For you know the grace of our Lord Jesus Christ, that though he was rich, yet for your sake he became poor, so that by his poverty you might become rich.
In the Name of the Father, the Son, and the Holy Spirit. Amen.
In our reading from Deuteronomy this morning, God reminds the people of Israel that “the poor will never cease out of the land” -- a statement that our Lord himself echoes in Matthew’s Gospel when he tells his disciples that “you always have the poor with you” (Matthew 26:11). This was something that I was never allowed to forget about at my previous parish in Champaign, Illinois. The church was something like a hub for the homeless population in Champaign -- which was quite significant -- and the church grounds served as a reliable place for them to set up makeshift dwellings for themselves at night. It was a regular part of my routine to be greeted at the church door by some individual who was still asleep on a pallet of cardboard boxes and I would gently wake them to be able to get in and start my day. We also had a long-standing ministry of handing out sack lunches from the church office every weekday morning to the homeless and the working poor -- no questions asked. All of this struck me as exactly what a church should look like.
But “the poor will never cease out of the land” and “you always have the poor with you.” I think it’s vital that we understand that these are lamentations. They point to how the stubborn persistence of poverty in our world is a mark of its brokenness, a sign of the Fall, a measure of how far things are from the way things should be. Poverty was not built into the world at creation, after all; humanity’s original home in the Garden of Eden was defined by abundance. “Insufficiency is not what God finally intends for us,” as one writer comments, for “Nature’s provision is meant to reach those for whom God intends it, that is, those who need it” . The implication, therefore, is that the failure of nature’s provision to reach those who need it is not the fault of creation itself, but of the systems by which people manage that provision. Poverty is an artificial problem: it is an obstruction that sinful human societies install in the allocation of resources that produces the scourge of poverty. Far from being a tacit acceptance of poverty as “just the way things are” -- and therefore as something that we’re exempted from worrying about -- Scripture’s reminders that the poor will always be with us is a judgment. They are an indictment on our neglect of the poor and our willful and collective failure to steward the world according to God’s intent.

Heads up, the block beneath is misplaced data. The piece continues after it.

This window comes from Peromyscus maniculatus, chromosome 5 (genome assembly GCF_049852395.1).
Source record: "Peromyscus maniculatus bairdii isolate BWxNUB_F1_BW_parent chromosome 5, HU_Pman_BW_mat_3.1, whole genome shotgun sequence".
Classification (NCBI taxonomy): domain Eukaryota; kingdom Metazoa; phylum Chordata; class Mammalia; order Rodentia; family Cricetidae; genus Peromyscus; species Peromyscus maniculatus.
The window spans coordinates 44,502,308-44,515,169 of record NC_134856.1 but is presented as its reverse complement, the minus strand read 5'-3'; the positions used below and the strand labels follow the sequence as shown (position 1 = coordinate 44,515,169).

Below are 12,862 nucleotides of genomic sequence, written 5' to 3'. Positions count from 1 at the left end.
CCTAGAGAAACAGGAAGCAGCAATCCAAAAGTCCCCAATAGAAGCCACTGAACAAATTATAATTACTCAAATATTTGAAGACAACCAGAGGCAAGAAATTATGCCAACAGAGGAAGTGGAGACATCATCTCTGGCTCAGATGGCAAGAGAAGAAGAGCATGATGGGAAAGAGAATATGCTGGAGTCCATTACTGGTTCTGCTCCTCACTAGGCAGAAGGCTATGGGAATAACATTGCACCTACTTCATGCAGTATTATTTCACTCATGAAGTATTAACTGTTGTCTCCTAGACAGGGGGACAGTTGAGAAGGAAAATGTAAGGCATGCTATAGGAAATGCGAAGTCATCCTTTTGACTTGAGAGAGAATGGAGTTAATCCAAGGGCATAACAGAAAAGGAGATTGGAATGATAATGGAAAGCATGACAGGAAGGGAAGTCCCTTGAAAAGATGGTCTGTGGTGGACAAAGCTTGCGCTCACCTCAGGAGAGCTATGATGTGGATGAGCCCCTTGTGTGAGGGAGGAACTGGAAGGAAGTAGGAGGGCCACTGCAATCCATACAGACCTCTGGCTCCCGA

But beyond even the immediate, material deprivations that afflict the poor, the main reason why poverty stands as a sign of the Fall is that it is a sign of death; it is a mark of the curse of mortality. Again, this relationship between poverty and death is pretty straightforward in a certain sense: we all know that the poor are disproportionately vulnerable to illness, malnutrition, untimely death, etc. But since Christians understand mortality itself to be a kind of loss -- as human beings only fell under the dominion of death as a consequence of sin -- death represents for us a kind of poverty. We are mortal because our lack of immortality. So death is the ultimate deprivation; it is the original poverty from which all other poverty descends. And this is why Christ’s mission to overthrow the power of death necessarily entails a mission to overthrow the power of poverty as well.
We can see this just by considering our Scripture readings appointed for this morning as a group. To return to our reading from Deuteronomy, note that the presence of the poor in the land imposes an obligation on the people of Israel that “you shall not harden your heart or shut your hand against your poor brother, but you shall open your hand to him, and lend him sufficient for his need, whatever it may be.” Remember that the “land” here is the Promised Land -- the land of the covenant -- and thus it represents both the original promises of creation and the future promise of redemption. And for the Israelites, each and every act by which they supplied the needs of the poor made the land look a little bit more like what it was supposed to be. These commandments to give the poor what they need pointed to something beyond the present state of things. They were acts of hope.
Now, what Christians hope for above all else is everlasting life, which is simply the fellowship with God. But what stands between us and everlasting life is the obstacle of death, and so every act of Christian hope is an act that points beyond death, beyond the present state of things. And this is precisely the kind of hope that Jairus has in our Gospel reading. He comes to Jesus and falls at his feet, saying, “My little daughter is at the point of death. Come and lay your hands on her, so that she may be made well, and live.” For Jairus, there is something about Jesus that suggests that death does not have the last word. And so he acts on this hope and begs Jesus rescue his daughter from the threat of death.